Firm: Tomecek Studio Architecture
Location: Denver
Founded: 2013
Leadership: Brad Tomecek (founder and principal), AIA, with Kevin Sietmann and Brian Martin
Education: B.Arch. and M. Arch., University of Florida
Experience: Barrett Studio Architects, Studio H:T (a former Next Progressive)

Mission:
Tomecek Studio approaches design with the intention of crafting spaces that reflect the intimacy and poetics of "making," using light and material as guiding principles, instead of form. We think about human experience first and allow it to shape the project. To create successful spaces and items, we explore various scales, from objects to occupiable locations, with reference to the size of the human body. We focus on experience, site, and the lasting impression of memory to craft spaces specific to our clients and their sites.

As part of the Black Hills Homestead, a modernist, translucent cube, serving as a chicken coop, is elevated off the ground to protect its occupants from wildlife and to promote airflow.
As part of the Black Hills Homestead, a modernist, translucent cube, serving as a chicken coop, is elevated off the ground to protect its occupants from wildlife and to promote airflow.

Memorable learning experience:
I interned for Don Singer, a well-respected, modern Florida regionalist. He would constantly subtract and edit projects down to their true essence and enlightened me to the power of reduction.

“Unfastened” aggregates approximately 3,900 nails on a 2-foot-by-4-foot stained wood base.
“Unfastened” aggregates approximately 3,900 nails on a 2-foot-by-4-foot stained wood base.

Favorite object:
"Unfastened" is a piece we created for the Denver Art Museum's Design After Dark program. It is an exploration of nails as a material instead of as simple fasteners. The number of nails is based on the typical amount needed to frame an average American single-family home: about 3,900. The moments of compression and tension between the nails speak to the co-dependent nature of a fastener. The amassment of nails begins to transcend function as each nail head uniquely catches the light, asserts its individuality within the whole, and contrasts the shadows and voids created by the aggregation.

Favorite enclosure:
Sunset Pavilion, in Firestone, Colo., is a steel cantilevered structure, sheltering visitors from the harsh Colorado sun. Acting as a lens, the pavilion’s details emphasize the phenomenal qualities of the sun’s path throughout the day. A carefully diagrammed set of perforations along the overhead plane tracks the sun's movement during the autumnal and vernal equinoxes. A steel plate over the gabion wall suggests the immediate and distant view of the mountain range while simultaneously editing out the adjacent development in the foreground.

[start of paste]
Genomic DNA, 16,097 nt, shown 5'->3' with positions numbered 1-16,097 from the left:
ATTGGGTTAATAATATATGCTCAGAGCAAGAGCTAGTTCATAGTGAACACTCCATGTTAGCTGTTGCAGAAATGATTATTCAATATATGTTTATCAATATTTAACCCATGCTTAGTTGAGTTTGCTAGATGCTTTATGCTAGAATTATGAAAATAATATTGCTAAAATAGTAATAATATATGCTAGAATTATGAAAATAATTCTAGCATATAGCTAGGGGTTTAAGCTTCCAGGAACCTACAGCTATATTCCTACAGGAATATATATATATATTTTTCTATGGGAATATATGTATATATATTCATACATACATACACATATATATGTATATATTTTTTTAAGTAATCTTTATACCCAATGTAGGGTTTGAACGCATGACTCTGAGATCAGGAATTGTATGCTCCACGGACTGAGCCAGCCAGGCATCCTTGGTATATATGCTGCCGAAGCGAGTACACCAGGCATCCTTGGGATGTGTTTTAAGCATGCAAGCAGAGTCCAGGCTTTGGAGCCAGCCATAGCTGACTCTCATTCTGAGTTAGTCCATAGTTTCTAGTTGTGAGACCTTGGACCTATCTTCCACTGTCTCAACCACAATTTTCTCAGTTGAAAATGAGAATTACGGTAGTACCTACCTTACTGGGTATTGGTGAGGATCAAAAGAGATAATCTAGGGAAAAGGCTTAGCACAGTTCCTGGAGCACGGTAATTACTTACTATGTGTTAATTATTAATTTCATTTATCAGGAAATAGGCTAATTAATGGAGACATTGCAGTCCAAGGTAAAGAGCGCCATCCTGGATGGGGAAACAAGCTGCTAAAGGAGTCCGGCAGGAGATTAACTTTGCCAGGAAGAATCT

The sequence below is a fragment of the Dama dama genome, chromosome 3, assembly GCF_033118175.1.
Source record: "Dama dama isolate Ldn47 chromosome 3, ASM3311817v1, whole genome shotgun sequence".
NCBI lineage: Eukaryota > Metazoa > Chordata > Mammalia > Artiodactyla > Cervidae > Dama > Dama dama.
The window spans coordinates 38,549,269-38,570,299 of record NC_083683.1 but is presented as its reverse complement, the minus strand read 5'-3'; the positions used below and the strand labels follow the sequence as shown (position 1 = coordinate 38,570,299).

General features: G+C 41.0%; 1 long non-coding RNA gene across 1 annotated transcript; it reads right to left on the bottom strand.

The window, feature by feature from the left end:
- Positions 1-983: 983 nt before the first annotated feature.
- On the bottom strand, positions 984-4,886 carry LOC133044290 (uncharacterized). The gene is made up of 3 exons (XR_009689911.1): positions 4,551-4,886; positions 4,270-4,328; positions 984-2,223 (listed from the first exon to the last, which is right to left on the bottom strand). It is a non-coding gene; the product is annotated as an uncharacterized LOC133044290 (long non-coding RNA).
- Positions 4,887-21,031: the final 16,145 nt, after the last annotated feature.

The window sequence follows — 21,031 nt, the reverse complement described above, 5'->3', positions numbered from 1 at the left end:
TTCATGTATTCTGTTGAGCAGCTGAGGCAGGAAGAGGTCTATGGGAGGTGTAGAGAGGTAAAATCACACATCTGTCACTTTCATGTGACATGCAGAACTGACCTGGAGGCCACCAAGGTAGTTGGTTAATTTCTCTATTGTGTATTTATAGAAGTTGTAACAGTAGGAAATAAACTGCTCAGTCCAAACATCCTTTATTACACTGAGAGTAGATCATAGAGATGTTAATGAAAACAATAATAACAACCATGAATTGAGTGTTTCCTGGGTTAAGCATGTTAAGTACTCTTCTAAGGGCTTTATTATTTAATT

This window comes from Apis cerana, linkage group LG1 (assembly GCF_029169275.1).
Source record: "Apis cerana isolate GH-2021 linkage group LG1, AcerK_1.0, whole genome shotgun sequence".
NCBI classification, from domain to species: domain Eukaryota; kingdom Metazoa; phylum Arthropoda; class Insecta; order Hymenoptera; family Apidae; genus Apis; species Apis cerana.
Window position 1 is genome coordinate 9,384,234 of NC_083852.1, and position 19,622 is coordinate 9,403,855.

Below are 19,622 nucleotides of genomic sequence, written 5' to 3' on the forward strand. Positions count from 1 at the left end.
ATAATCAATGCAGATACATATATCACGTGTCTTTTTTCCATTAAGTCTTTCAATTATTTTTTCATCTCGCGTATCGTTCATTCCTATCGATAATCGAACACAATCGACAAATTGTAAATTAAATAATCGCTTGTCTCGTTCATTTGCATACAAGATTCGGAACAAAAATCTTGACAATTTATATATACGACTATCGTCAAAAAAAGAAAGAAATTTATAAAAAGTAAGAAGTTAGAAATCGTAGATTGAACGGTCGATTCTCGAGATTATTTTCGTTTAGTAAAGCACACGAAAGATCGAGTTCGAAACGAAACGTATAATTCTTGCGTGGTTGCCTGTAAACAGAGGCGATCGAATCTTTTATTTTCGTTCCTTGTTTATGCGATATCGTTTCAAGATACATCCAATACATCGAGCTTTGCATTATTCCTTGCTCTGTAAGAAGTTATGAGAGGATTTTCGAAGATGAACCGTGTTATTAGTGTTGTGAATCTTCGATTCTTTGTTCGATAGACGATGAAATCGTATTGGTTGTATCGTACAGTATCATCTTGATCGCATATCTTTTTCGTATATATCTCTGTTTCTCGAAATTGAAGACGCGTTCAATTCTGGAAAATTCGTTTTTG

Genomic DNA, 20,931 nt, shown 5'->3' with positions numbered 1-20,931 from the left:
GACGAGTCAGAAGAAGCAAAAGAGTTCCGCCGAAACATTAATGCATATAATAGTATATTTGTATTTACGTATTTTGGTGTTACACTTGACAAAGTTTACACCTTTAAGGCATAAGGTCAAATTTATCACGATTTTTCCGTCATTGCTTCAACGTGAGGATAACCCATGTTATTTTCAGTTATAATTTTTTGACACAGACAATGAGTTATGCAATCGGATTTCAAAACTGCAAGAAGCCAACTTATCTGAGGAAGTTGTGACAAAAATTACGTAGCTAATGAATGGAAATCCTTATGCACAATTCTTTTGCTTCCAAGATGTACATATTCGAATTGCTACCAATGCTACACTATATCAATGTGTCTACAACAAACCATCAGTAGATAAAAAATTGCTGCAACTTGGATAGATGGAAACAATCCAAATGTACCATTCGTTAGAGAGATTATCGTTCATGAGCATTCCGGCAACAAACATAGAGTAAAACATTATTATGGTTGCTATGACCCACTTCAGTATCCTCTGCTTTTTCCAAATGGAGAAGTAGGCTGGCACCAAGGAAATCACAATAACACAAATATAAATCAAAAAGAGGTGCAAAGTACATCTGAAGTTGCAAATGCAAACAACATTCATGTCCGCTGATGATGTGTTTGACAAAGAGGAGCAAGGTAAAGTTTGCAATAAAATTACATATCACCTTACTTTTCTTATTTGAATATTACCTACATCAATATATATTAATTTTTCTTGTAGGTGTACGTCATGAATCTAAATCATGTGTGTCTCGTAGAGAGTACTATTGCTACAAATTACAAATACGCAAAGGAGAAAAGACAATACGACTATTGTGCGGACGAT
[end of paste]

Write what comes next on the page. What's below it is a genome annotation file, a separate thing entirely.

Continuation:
Sunset Pavilion in Firestone, Colo., is constructed with a steel-plate overhang, a concrete bench, and gabion walls.
Sunset Pavilion in Firestone, Colo., is constructed with a steel-plate overhang, a concrete bench, and gabion walls.

Favorite dwelling:
Our Shoshone Residence project examines the Denver site’s unique urban setting and the ever-changing lighting conditions. By carving a series of curved light channels that lead to skylights in the structure's interior, we direct and alter the intense daylight into the residence. Modulating space and focusing attention on the nature of day and night, the Shoshone Residence turns light into an instrument as well as an object among the client’s many artifacts.

Shoshone residence featuring light channels at varying levels of the structure.
Shoshone residence featuring light channels at varying levels of the structure.

Architecture hero:
Juhani Pallasmaa. Every word he speaks has profound wisdom collected over many years of focused observation. He constantly reminds us to feel architecture and space.

Special item in your studio space:
Physical process models that multiply by the day and litter our design studio.

Design tool of choice:
Woodless pencil.

For Tomecek Studio Architecture’s submission to the 2016 Tokyo Vertical Cemetery competition, the firm drew inspiration from Buddhist rituals in conceptualizing a wood tower with a translucent panel skin, which features a remembrance garden, urn walls, and gathering spaces for mourners on its top floor.
For Tomecek Studio Architecture’s submission to the 2016 Tokyo Vertical Cemetery competition, the firm drew inspiration from Buddhist rituals in conceptualizing a wood tower with a translucent panel skin, which features a remembrance garden, urn walls, and gathering spaces for mourners on its top floor.

When I am not working in architecture:
I go camping in the summer and snowboarding in the winter with my wife and 10-year-old son.

Skills to master:
Saying no.

Social media platform of choice:
Instagram

Vice:
Design

Tomecek Studio employed modular design and prefabrication to expedite construction of the main residence of the Black Hills Homestead, which is connected to a barn via a vertical-grain cedar breezeway.
Tomecek Studio employed modular design and prefabrication to expedite construction of the main residence of the Black Hills Homestead, which is connected to a barn via a vertical-grain cedar breezeway.
Kevin Sietmann